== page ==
Kansas businessman Junius George Groves was reputedly the world’s largest grower of Irish potatoes. (New York Public Library)
Kansas Reflector welcomes opinion pieces from writers who share our goal of widening the conversation about how public policies affect the day-to-day lives of people throughout our state. Jim Leiker is professor of history at Johnson County Community College in Overland Park.
The success of “Tiger King” has me wondering if executives at Netflix would be interested in a story called “Potato King.” While I patiently await their response — no word yet — I’ll try it out on readers of Kansas Reflector. It wouldn’t be surprising if Hollywood passed on a story centered on Kansas, even less on one about a Black farmer who became one of the richest people in the United States.
Junius George Groves was 6 years old when the 13th Amendment abolished slavery in 1865. We know little about his life in central Kentucky before 1879, at which time he joined thousands of “Exodusters,” Black migrants fleeing the South after Reconstruction, to make homes in Kansas. Groves worked for landowners west of Kansas City and in 1880 married Mathilda Stewart from Missouri. Besides raising several children, together they rented farmland in Wyandotte County and grew white potatoes.
Many people today confuse Exodusters with the settlers who founded Nicodemus, an all-Black colony in Graham County. Nicodemus began earlier, in 1877, yet both originated from the same tradition: The assumptions that true freedom required land and Kansas with its free-state reputation offered more of both than did southern cotton fields.
Most migrants found disappointment in Kansas, and Junius and Mathilda probably did as well. Lynchings and segregation became the norm there within a short time. Still, they persisted.
Junius purchased land in the Kaw Valley eventually totaling more than 500 acres. In 1900, a Topeka newspaper declared him “the wealthiest Negro in Kansas, if not in the entire West,” reputedly the world’s largest grower of Irish potatoes. Shipping his product across the U.S. and into Mexico and Canada, the Union Pacific Railroad built a spur line to his property in Edwardsville. Nearly 50 hired hands, Black and white, worked his fields, with Groves sometimes making trips to Quindaro to pick up day laborers.
Junius and Mathilda sent some of their offspring to Kansas State Agricultural College — now K-State — as well as established a Baptist church in Edwardsville, the Kaw Valley Potato Association, and the Kansas State Negro Business League. In typical Washingtonian fashion, when whites excluded him from their golf course, he built his own, especially for African Americans.
– Jim Leiker
Booker T. Washington, the famous “Wizard of Tuskegee,” saw in Groves exactly the kind of man he thought Black Americans should emulate. Washington taught a self-help philosophy of using segregation to Black people’s advantage by keeping money and talent within the community. That approach came under attack by progressives such as W.E.B. Du Bois, who believed a more confrontational approach against white racism was needed.
Within that debate, Groves’ success served a purpose by promoting Washington’s ideal of the self-made man. He featured “the Potato King” in a 1904 journal article and again in his 1907 book “The Negro in Business.”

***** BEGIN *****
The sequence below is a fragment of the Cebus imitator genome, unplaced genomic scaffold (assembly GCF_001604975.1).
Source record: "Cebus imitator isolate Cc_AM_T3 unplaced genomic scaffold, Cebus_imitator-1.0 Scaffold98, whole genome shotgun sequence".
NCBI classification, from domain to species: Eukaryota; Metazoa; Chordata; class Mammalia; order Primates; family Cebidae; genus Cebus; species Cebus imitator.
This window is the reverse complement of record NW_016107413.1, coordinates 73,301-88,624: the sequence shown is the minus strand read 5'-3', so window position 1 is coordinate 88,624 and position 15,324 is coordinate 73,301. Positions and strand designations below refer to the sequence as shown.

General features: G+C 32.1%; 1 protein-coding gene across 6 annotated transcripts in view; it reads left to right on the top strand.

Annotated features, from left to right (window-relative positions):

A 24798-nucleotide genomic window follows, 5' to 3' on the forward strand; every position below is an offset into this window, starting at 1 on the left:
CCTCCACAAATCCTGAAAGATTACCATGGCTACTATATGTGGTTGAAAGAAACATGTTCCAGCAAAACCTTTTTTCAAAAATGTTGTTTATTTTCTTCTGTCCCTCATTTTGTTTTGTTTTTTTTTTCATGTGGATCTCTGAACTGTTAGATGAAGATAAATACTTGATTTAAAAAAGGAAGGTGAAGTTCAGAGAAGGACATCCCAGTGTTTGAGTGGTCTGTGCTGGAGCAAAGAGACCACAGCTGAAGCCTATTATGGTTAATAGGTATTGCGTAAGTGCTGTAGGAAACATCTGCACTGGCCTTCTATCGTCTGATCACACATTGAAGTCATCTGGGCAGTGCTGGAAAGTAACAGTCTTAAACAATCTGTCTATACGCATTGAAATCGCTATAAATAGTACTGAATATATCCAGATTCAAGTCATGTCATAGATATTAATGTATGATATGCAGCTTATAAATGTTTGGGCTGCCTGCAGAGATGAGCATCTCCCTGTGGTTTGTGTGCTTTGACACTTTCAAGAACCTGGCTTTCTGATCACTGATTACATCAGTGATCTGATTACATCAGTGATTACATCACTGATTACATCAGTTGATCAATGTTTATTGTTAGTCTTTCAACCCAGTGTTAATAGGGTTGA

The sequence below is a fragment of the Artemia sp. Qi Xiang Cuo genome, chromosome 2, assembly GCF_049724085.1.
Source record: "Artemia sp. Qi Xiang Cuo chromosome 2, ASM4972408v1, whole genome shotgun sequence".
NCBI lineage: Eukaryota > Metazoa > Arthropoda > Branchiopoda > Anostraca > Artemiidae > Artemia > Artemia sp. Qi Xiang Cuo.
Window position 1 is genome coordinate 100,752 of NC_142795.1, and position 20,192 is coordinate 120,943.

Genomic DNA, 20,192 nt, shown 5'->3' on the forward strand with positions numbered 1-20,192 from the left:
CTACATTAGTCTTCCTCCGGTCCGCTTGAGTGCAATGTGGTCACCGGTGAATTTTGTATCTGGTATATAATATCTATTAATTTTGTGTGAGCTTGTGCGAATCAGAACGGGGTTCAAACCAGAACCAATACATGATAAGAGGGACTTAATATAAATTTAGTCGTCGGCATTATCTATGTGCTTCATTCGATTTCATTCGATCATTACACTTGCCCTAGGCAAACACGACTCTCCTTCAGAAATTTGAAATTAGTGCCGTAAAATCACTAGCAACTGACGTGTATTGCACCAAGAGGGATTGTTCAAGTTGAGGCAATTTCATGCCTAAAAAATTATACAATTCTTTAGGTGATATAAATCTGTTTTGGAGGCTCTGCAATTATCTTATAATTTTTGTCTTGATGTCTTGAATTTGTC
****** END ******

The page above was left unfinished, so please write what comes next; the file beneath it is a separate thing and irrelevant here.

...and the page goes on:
Junius and Mathilda sent some of their offspring to Kansas State Agricultural College — now Kansas State University — as well as established a Baptist church in Edwardsville, the Kaw Valley Potato Association, and the Kansas State Negro Business League. In typical Washingtonian fashion, when white people excluded him from their golf course, he built his own, especially for African Americans.
Following his death in 1925 at age 66, Groves was largely forgotten. However, efforts are underway to restore his memory. Groves has been inducted into the Bruce R. Watkins Cultural Center in Kansas City and, in 2021, into the Kansas Business Hall of Fame, the first Black man so recognized.
I shake my head in bewilderment at accusations that teaching Black History and race relations are meant to instill guilt in white children. As a white person myself of German-Russian ancestry, who has also taught African American Studies for the better part of 30 years, I’ve never felt that an honest accounting of our nation’s sorry record on civil rights should diminish my own or my ancestors’ accomplishments. Your heritage must be pretty brittle if it can’t withstand criticism.
But OK, if uplifting stories only are wanted, I’ll play. Junius Groves’ life should be celebrated as an example of entrepreneurial capitalism, a feat of upward mobility starting with the ultimate poverty of not even owning oneself and ending as the owner of a thriving business with connections spanning the continent.
Yet these successes were not his alone, or even those of Mathilda, who co-built their empire as his spouse and partner. Groves prospered with the support of a strong Black community, an agricultural tradition that emphasized innovation, and a transportation network subsidized by public funds. The fact that Native Americans before him had shown the way to raise potatoes along Kansas’s rivers didn’t hurt either.
Barack Obama was badly misinterpreted when he said to business owners, “You didn’t build that,” meaning that they owed their success in part to the investments and knowledge of others. I don’t believe Groves would have taken offense at that sentiment. Somehow, I think he would have shrugged, as if to say, “Well, of course.”
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